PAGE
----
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IBADAN, Nigeria, Jan 9 2020 (IPS) - Africa will starve or survive on expensive food imports because it is not growing new farmers, research shows. And the challenge remains among researchers, policy makers, public and private sector actors to get African youth interested in agriculture on a continent where a growing number of people go to bed hungry every night.
The International Institute of Tropical Agriculture (IITA), a global research institute that generates agricultural innovations to meet Africa’s most pressing challenges of hunger, malnutrition and poverty, has long been promoting several programmes to attract and keep youth in agriculture.
But it has been a tall order to convince the youth that agriculture is the key to creating food and jobs in Africa, IITA Director General Nteranya Sanginga told IPS.
“I have wanted the youth to define what agriculture is all about, for them agriculture is pain, penury and poverty,” Sanginga said. “We need to transform that mind-set and get them to understand that agriculture could be a source of wealth, business and pleasure.”
In 2012 the institution launched the IITA Youth Agripreneur, a programme that enrols 60 youth for hands on training in agriculture and entrepreneurship in 24 centres across Africa each year.
Sanginga said unless Africa promotes new and innovative farmers, the continent will be at the mercy of other regions for its food security.
At the heart of the food challenge is the diminishing labour pool. Smallholder farmers keep Africa fed. Agriculture contributes about 30 percent to the continent’s GDP but the sector is hampered by poor productivity and low investment and the average age of a smallholder farmer in Africa is 60. Yet young farmers are not being produced fast enough to close the labour gap in agriculture production.
Agriculture has a negative image of not being attractive enough for the more ambitious, tech-savvy youth who would rather hustle in urban areas than become farmers.
“When we project farming as a viable economic opportunity for young people, we should tell them it is a process and you have to get your hands dirty,” says Lawrence Afere (35), founder of Springboard, an online network of producers and rural entrepreneurs in Ondo State of Nigeria.
Springboard is working with more than 3,000 members across six states in Nigeria growing plantains, beans and rice. The network gives the farmers inputs and training and buys back the produce for processing and value addition.
The solutions to tackling youth unemployment in Africa are varied but a key solution is to sell agriculture as a business, says Sanginga who initiated the “Start Them Early Programme(STEP)”, which promotes agribusiness studies to primary and secondary school students through club participation, course work and experimental learning.
Furthermore, the IITA has taken a research approach to getting more young people in agriculture.
University researcher Akilimali Ephrem is a 2019 fellow under the CARE programme. He is researching traits for successful agriprenuers in the Democratic Republic of Congo.
“I identified that young people were not attracted towards agriculture. They underestimate the value of agriculture and this has to do with our culture in the DRC,” Akilimali told IPS in an interview.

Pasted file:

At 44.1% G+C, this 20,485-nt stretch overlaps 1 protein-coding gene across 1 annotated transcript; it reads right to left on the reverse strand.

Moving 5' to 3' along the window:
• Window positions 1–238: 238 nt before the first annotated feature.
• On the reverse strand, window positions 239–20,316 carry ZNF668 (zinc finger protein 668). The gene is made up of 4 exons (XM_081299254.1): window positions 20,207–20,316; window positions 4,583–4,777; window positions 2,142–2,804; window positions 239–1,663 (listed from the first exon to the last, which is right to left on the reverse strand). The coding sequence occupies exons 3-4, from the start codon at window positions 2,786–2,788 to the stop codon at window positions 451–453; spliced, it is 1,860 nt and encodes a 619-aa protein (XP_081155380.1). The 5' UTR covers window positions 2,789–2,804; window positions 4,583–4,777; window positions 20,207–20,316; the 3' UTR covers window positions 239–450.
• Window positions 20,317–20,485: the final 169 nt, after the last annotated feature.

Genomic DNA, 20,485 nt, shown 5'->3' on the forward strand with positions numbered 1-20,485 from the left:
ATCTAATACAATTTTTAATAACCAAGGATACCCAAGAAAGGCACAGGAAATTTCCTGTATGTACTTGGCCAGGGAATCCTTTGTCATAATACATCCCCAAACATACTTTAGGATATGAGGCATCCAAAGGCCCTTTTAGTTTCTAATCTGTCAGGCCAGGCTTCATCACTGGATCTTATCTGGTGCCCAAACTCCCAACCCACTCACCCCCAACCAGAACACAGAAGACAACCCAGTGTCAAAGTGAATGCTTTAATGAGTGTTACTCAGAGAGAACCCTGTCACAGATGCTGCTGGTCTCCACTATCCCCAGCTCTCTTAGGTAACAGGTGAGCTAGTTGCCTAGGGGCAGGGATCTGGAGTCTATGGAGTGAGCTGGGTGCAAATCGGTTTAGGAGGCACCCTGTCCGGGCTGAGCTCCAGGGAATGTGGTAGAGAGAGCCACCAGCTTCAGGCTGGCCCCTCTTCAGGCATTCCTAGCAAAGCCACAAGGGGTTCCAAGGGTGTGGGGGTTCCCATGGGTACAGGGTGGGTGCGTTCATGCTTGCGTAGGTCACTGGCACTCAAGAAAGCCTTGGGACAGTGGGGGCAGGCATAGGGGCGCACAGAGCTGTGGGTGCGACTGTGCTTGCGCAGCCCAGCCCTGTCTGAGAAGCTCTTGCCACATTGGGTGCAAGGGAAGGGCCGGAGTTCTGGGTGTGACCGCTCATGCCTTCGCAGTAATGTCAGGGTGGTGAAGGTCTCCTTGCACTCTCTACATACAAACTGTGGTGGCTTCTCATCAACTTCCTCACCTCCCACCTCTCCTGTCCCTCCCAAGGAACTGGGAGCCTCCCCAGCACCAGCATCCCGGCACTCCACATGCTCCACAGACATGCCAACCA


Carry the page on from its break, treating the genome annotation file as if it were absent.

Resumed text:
“Youths are struggling to get jobs yet they are completing their studies and I saw that this CARE project was a way forward because it looks at how best we can engage the youth in agribusiness as an alternative to employment,” said Akilimali, whose research title is ‘Perceived social norms, psychological capital and youth agripreneurial intention in DRC’.
“Everyone is saying that the youth should find a life in agriculture and agribusiness but nobody has ever asked whether these youth would like to do so or have a desire to do so. Probably we should start by increasing their desire to go into agribusiness otherwise we shall be targeting the wrong people,” said Akilimali, who identified psychological capital – a positive developmental mind set – as a key ingredient for any successful agribusiness entrepreneur.
Already, Africa’s food and beverage markets are projected to reach $1 trillion by 2030, according to the AfDB.
AfDB president, Akinumwi Adesina has said making agriculture profitable and ‘cool’ for young people through investment is the solution to pulling millions of Africans out of poverty and a means to stem the tide of youth migration to Europe in search for a better life.
But development researcher Jim Sumberg, from the Institute of Development Studies in the United Kingdom, is not convinced agriculture is the silver bullet.
Sumberg says the idea of agriculture as a vast domain of entrepreneurial opportunity for young people is being grossly over sold, noting there are opportunities for some and for others it is a case of hard work for little reward.
“I believe the idea that a large proportion of young people are leaving rural areas and/or farming is over-played,” Sumberg, told IPS via e-mail.
“There is no real evidence. Further, why would anyone want to “lure” young people into tedious, poorly paid work? It makes no sense! It is true that a modernised agriculture will provide some job opportunities (for youth and others), but I doubt it will be the millions and millions of jobs often promised.”
Sumberg said he had little patience with the idea of changing people’s mind sets so that they see “farming as a business”. It can only be a business if there is the potential for profit, and at the moment there are many situations where the potential is not there.
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